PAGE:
The College Industrial Complex is an all too real thing. Students barely old enough to drive sign up for oodles of debt to go to school. The schools then take the money and expand administrations and increase pay and then tuitions – again. Then the students have to take on yet more debt to pay the higher tuitions. Rinse and repeat. The only answer is to cut the federal loan program which is creating the inflationary pressures. Get the education market back to something like reality. But no one wants to do that. Reality is such a buzzkill man.
Students in the Northeast have the heaviest burdens. Nearly 75 percent of college graduates in New Hampshire have outstanding student loans and they owe an average of $36,367 — that’s the highest rate in the country, according to the Institute for College Access and Success’s 12th Annual Student Debt report.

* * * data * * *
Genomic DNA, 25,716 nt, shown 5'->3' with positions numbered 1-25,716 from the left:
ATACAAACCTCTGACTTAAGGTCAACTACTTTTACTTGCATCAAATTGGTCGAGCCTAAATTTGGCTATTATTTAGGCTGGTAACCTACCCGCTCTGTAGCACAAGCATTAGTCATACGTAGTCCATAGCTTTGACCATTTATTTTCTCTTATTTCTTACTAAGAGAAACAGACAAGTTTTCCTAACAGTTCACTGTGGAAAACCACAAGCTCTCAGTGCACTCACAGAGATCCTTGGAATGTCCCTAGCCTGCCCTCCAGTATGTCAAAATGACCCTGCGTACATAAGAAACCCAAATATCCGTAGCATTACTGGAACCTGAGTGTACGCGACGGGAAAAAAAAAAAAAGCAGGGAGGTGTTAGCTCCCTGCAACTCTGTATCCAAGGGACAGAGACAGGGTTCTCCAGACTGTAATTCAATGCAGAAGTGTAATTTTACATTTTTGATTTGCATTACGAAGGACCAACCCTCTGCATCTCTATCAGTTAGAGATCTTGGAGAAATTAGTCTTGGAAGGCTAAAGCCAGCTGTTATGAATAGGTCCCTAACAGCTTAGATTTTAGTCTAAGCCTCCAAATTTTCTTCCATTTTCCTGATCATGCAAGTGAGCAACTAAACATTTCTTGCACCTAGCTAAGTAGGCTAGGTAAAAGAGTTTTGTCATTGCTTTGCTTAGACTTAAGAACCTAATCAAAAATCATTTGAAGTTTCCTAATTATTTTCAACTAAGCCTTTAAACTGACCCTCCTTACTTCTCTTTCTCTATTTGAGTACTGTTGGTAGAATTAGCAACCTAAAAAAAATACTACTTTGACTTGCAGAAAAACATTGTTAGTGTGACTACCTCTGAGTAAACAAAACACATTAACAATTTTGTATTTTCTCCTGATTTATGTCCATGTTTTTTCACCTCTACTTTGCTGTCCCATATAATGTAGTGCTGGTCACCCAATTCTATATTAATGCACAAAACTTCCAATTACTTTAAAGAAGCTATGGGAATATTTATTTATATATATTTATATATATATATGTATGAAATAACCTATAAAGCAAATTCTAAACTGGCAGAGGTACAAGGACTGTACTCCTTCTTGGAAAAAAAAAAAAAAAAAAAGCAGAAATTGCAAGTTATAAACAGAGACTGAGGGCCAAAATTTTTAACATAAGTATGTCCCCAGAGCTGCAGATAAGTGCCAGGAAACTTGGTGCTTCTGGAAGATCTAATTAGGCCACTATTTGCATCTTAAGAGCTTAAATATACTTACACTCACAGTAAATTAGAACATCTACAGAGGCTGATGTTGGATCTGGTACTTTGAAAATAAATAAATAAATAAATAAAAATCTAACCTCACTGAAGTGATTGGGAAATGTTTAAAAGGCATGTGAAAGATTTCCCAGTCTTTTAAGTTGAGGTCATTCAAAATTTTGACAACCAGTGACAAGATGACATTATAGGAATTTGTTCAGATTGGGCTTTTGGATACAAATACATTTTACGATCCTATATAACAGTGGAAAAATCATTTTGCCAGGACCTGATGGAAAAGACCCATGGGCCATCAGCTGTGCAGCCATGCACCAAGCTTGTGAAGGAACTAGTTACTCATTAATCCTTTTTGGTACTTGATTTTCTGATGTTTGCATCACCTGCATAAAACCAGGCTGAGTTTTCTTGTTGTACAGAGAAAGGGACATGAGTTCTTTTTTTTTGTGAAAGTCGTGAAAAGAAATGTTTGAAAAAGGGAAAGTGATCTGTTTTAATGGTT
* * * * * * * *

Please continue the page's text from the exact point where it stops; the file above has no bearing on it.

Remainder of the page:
The report, published annually, breaks down both the percentage of students carrying undergraduate student loan debt, and the average amount each graduate owed in every state (with the exception of North Dakota, where there was insufficient data). TICAS’s report used the most up-to-date data based on the Class of 2016.
Pennsylvania, Connecticut, Delaware, Minnesota and Massachusetts rounded out the top six states with the highest average amount of undergraduate student debt: Recent grads in these states carry over $31,500 on average.